“The preoccupation with transition and surgery objectifies trans people. And then we don’t get to really deal with the real lived experiences. The reality of trans people’s lives is that so often we are targets of violence. We experience discrimination disproportionately to the rest of the community. Our unemployment rate is twice the national average; if you are a trans person of color, that rate is four times the national average. The homicide rate is highest among trans women. If we focus on transition, we don’t actually get to talk about those things.” (Salon)
‘Jahi McMath is dead. The 13-year-old was declared brain dead on Dec. 12, three days after a tonsillectomy and adenoidectomy to treat her sleep apnea resulted in “heavy bleeding, cardiac arrest and whole brain death.” The Alameda County coroner’s office issued a death certificate for her. And the New Beginnings Community Center says she “has been defined as a deceased person.” Yet there is no funeral planned for the girl, no memorials in her name. Instead, she has been moved to a facility where she receives “nutritional support, hormones and antibiotics to combat infections,” a place where family attorney Christopher Dolan says she is “going to be treated like the innocent little girl that she is, and not like a deceased body.” But while the recent battle over what to do with what remains of the once vibrant teen has for now been settled, the ethical questions over her case – and of what constitutes life and death – remain.’ (Salon).
‘Simply put: cold spells are a part of climate change, and in fact help to prove that global warming is taking place in the Arctic.’ (PolicyMic).
‘ One of the worst epithets that can be leveled at a politician these days is to call him a “redistributionist.” Yet 2013 marked one of the biggest redistributions in recent American history. It was a redistribution upward, from average working people to the owners of America.
The stock market ended 2013 at an all-time high—giving stockholders their biggest annual gain in almost two decades. Most Americans didn’t share in those gains, however, because most people haven’t been able to save enough to invest in the stock market. More than two-thirds of Americans live from paycheck to paycheck. ‘ (Guernica / A Magazine of Art & Politics)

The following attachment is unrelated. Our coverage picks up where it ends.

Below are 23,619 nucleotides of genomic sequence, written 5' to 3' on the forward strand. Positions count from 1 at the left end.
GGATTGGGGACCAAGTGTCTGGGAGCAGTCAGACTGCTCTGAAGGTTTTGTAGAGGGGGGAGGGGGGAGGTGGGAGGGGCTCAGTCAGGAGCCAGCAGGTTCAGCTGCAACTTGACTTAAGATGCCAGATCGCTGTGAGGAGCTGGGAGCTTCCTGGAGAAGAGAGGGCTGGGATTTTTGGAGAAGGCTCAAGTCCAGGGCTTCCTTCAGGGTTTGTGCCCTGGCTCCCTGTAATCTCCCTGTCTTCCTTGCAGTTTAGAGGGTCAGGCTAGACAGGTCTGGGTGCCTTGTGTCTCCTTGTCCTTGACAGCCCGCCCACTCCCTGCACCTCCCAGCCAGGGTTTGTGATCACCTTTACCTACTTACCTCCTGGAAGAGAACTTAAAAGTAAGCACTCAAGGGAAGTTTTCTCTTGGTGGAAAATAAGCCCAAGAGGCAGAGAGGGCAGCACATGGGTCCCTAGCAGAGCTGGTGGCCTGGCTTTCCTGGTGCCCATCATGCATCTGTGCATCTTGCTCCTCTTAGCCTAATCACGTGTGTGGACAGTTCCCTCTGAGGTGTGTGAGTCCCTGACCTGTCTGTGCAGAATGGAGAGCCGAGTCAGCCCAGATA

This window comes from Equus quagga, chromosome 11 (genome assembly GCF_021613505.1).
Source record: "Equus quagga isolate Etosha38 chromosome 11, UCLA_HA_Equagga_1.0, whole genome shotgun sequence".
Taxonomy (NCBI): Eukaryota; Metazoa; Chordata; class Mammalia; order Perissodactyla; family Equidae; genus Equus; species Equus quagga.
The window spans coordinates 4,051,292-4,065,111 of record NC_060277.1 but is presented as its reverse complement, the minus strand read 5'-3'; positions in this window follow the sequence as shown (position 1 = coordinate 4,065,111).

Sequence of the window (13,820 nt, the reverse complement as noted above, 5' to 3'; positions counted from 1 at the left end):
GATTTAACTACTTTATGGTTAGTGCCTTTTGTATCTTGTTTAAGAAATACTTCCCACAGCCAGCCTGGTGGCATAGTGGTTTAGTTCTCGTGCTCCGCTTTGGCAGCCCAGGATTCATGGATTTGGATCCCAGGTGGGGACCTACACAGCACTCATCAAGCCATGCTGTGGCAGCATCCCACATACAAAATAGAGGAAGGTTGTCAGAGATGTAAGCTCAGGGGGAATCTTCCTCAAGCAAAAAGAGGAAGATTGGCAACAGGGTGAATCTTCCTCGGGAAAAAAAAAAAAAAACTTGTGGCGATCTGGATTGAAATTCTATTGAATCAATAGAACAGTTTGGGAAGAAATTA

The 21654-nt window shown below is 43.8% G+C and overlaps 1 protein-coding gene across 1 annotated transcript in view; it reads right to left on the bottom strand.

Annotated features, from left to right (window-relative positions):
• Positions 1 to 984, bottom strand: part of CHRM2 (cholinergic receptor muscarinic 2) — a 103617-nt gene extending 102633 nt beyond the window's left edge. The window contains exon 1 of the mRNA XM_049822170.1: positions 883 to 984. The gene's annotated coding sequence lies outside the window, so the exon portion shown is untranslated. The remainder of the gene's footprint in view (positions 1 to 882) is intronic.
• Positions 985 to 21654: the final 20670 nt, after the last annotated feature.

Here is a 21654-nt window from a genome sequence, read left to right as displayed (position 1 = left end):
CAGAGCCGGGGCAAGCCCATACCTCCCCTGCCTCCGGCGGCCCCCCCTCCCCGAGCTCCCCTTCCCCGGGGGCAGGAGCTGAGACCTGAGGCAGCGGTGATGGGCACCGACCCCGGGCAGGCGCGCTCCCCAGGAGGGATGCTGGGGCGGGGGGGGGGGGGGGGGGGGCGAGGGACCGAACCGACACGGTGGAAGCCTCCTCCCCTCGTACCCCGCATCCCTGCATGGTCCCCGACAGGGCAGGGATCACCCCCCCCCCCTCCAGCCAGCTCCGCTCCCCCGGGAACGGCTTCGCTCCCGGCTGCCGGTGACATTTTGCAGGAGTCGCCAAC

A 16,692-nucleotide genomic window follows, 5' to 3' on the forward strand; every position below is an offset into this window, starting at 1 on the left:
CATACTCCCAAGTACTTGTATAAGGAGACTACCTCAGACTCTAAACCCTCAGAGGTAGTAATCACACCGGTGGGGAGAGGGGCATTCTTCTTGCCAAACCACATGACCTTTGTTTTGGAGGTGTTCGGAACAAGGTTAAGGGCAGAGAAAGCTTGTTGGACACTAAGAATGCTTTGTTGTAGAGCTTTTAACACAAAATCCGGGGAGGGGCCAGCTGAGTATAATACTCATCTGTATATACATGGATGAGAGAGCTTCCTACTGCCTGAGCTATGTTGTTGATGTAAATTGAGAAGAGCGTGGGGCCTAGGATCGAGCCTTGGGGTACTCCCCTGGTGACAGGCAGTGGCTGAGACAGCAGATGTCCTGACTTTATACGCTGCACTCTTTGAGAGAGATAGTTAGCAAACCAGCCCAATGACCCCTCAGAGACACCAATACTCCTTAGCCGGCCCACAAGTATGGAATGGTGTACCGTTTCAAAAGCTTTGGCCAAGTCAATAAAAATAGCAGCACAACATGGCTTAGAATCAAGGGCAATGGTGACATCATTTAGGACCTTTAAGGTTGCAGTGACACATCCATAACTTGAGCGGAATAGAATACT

‘As temperatures fell, some blamed a mysterious polar vortex, but this is a system of winds in the stratosphere that spins around the Arctic and Antarctic during their respective winters, many kilometres above the weather. There is nothing unusual about the polar vortex, according to the UK Met Office. Instead, cold Arctic air has reached North America thanks to a weakened jet stream.’ (New Scientist).
‘ The UK’s proposed new Antisocial Behaviour, Crime and Policing Bill creates a new kind of injunction, the Ipnas (“injunctions to prevent nuisance and annoyance”), which judges can hand down without proof of wrongdoing to anyone over ten, and send them to jail to violate them (kids go to young offenders centres for up to three months). Along with the Ipnas comes “dispersal orders,” which police can use to order anyone to leave any public place for any length of time, for any reason, on their own say-so. As George Monbiot writes in the Guardian “The new injunctions and the new dispersal orders create a system in which the authorities can prevent anyone from doing more or less anything.” ‘ (Boing Boing).
‘On an April day in 2009, bizarre four-inch flames of light were seen hovering above a stone-paved road in the historical city center of L’Aquila, Italy. Shortly after, a cataclysmic magnitude 6.3 earthquake devastated the area reportedly leaving about 300 people dead.
At the time, these light-filled flashes were thought to be a coincidental phenomenon, but now researchers believe they had a direct correlation to the earthquake.
A new study published in Seismological Research Letters says these flashes of light rarely seen before or during earthquakes are caused by naturally occurring electrical processes in certain types of rock.
L’Aquila was one of several places to see such lights before an earthquake. Other instances include the 1906 earthquake in San Francisco, Calif., where locals witnessed a rainbowed light beam above a street right before the temblor, and the 1988 earthquake in Quebec, Canada, where people saw a purplish glowing sphere near the St. Lawrence River 11 days before the quake, according to National Geographic.
The lights can come in “many different shapes, forms, and colors,” study coauthor Friedemann Freund, an adjunct professor of physics at San Jose State University and a senior researcher at NASA’s Ames Research Center, told National Geographic. Not only are there globes of light and flickering flames, but some earthquake lights look like quick bursts of lightning coming straight out of the ground.
Past explanations for these strange colorful lights that preceded earthquakes were UFOs, birds, and planes. The phenomena is rare — it only happens in less than 0.5 percent of earthquakes — which would explain why some witnesses have claimed they were caused by aliens.’ (CNET News).